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The truth about artificial intelligence and the hype of job losses

The truth about artificial intelligence and the hype of job losses 0

Much of the current focus of the debate about the impact of artificial intelligence has been on how the ‘rise of the robots’ will spend the end for many job roles. Yet that mischaracterises the true effects according to a new report from Infosys, released today, to coincide with the World Economic Forum in Davos. The report, Amplifying Human Potential: Towards Purposeful Artificial Intelligence, concludes that the implementation of AI doesn’t necessarily mean job losses. In fact, 80 percent of businesses adopting AI which have replaced, or plan to replace, workers with technology, will be far more likely to retain, retrain and upskill those employees impacted. The study also claims that the adoption of AI will mean a number of other important benefits for organisations including a predicted 39 percent revenue rise by 2020 as a result of the implementation.

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Britain must future proof itself ahead of a decade of disruption, claims report 0

Brexit negotiations will ‘fire the starting gun’ on a decade of change for the UK, claims a new report from think tank the Institute for Public Policy Research (IPPR). The study, Future Proof: Britain in the 2020s, sets out the key challenges it claims will shape the UK in the period up to 2030 and the ‘choices that must be made now if these changes are to lead to a fairer and more equal society’. Among the issues covered in the report are the challenges directly related to Brexit, alongside factors such as an ageing population, other demographic changes, the risk to jobs posed by automation, the shift of the globalised economy towards Asia and the enduring problems associated with wage inequalities and the environment.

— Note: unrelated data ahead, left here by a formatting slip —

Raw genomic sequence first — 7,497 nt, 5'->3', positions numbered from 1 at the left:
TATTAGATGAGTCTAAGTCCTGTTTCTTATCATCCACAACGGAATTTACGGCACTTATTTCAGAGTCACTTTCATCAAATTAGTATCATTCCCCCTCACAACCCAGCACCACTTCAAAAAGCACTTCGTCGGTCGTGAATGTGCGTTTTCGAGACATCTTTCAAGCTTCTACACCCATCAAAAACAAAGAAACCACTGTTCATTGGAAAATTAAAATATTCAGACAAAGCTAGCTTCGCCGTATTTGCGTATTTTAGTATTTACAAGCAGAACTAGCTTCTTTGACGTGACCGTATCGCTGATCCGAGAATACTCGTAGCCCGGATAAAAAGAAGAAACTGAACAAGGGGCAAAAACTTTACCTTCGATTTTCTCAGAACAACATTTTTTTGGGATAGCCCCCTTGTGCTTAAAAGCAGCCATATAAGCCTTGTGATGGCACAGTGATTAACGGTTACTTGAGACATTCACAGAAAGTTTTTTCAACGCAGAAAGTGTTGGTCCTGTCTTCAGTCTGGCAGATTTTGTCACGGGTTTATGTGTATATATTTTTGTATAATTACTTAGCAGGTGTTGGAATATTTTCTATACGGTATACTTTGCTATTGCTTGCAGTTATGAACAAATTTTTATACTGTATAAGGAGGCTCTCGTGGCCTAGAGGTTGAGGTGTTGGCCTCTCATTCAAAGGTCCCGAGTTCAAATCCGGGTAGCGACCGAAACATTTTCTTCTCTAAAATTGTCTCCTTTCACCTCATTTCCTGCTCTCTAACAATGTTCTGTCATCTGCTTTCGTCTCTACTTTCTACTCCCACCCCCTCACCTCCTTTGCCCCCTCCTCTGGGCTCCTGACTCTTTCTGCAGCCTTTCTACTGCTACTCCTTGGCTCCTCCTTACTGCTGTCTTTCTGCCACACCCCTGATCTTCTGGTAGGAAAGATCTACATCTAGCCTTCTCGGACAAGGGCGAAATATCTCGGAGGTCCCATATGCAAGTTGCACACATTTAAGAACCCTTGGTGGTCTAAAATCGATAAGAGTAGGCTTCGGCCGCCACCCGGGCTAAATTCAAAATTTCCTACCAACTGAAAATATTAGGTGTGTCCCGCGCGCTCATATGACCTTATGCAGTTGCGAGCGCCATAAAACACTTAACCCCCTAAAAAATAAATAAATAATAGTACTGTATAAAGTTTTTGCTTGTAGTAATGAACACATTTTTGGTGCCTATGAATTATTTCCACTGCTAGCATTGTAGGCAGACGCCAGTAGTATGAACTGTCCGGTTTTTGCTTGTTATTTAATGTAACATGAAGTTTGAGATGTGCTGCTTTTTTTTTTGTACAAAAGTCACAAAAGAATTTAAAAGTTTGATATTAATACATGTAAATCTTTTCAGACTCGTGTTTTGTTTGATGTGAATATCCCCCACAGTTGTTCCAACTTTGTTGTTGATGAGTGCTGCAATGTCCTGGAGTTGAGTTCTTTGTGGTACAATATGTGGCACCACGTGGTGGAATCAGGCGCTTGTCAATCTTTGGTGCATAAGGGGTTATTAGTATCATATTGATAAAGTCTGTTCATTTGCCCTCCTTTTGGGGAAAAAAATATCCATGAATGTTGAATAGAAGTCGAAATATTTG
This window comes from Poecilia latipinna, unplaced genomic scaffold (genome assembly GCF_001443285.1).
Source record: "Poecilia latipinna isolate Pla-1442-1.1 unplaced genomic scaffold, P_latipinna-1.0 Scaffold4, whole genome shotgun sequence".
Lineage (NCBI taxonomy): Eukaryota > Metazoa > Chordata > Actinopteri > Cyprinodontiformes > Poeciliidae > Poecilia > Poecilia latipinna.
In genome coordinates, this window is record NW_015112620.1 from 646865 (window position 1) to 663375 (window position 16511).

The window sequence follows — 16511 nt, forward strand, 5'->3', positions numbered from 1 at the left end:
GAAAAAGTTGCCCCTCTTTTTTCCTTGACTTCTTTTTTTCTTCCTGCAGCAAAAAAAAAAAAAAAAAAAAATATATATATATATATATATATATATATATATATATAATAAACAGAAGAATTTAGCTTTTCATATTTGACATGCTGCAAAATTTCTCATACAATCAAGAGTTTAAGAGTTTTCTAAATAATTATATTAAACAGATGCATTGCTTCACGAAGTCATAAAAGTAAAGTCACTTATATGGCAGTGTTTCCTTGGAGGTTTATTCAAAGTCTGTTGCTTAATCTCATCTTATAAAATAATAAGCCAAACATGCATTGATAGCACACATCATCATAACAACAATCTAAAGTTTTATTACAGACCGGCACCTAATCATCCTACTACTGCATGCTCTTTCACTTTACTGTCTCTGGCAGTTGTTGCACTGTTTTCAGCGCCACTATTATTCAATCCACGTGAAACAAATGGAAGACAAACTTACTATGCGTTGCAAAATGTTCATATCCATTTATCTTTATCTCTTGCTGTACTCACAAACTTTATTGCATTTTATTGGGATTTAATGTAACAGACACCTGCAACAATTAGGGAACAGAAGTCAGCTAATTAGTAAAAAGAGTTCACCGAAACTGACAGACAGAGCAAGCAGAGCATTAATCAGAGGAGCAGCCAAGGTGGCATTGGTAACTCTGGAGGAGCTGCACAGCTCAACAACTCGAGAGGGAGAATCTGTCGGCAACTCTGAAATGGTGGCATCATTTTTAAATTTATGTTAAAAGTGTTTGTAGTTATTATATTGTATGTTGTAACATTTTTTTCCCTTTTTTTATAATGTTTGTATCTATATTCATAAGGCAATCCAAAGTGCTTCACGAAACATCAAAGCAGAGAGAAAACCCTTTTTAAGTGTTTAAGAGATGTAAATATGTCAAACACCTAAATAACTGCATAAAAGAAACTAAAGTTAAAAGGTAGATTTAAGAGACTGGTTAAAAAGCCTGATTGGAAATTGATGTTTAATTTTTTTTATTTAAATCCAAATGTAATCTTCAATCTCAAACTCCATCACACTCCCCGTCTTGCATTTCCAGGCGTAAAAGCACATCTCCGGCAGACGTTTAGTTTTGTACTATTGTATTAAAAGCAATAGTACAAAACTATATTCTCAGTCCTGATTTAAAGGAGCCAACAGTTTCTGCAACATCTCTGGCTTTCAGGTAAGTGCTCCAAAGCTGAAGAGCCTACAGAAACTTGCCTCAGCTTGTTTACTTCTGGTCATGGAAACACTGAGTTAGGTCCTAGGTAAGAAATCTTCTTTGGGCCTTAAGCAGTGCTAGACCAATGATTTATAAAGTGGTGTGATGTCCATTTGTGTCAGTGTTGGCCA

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UK employers predict workforce growth in 2017 along with more inclusive hiring

UK employers predict workforce growth in 2017 along with more inclusive hiring 0

Four in ten (41 percent) of firms across the UK will grow their workforce in 2017 but uncertainty about the UK’s future relationship with the EU has shaken overall business confidence in the labour market claims a new report. According to respondents to the 19th CBI/Pertemps Network Group Employment Trends Survey, for the fourth year running, growth in permanent job opportunities will outstrip temporary recruitment. But the balance of those expecting the UK to be a more attractive place to employ people in the next five years has flipped from +16 percent in the 2015 survey to -21 percent in this year’s results. In terms of engagement, over three quarters (76 percent) of respondents reported that a diverse and inclusive workforce is vital or important to the future success of their organisation. They report a range of benefits of inclusive workplace practices including increased skills (73 percent), attraction and retention of staff (60 percent) and engagement levels (46 percent).

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The strange future of work + New edition of Work&Place + Workplace irritations 0

Sky's new HQ featured in current issue of Work&Place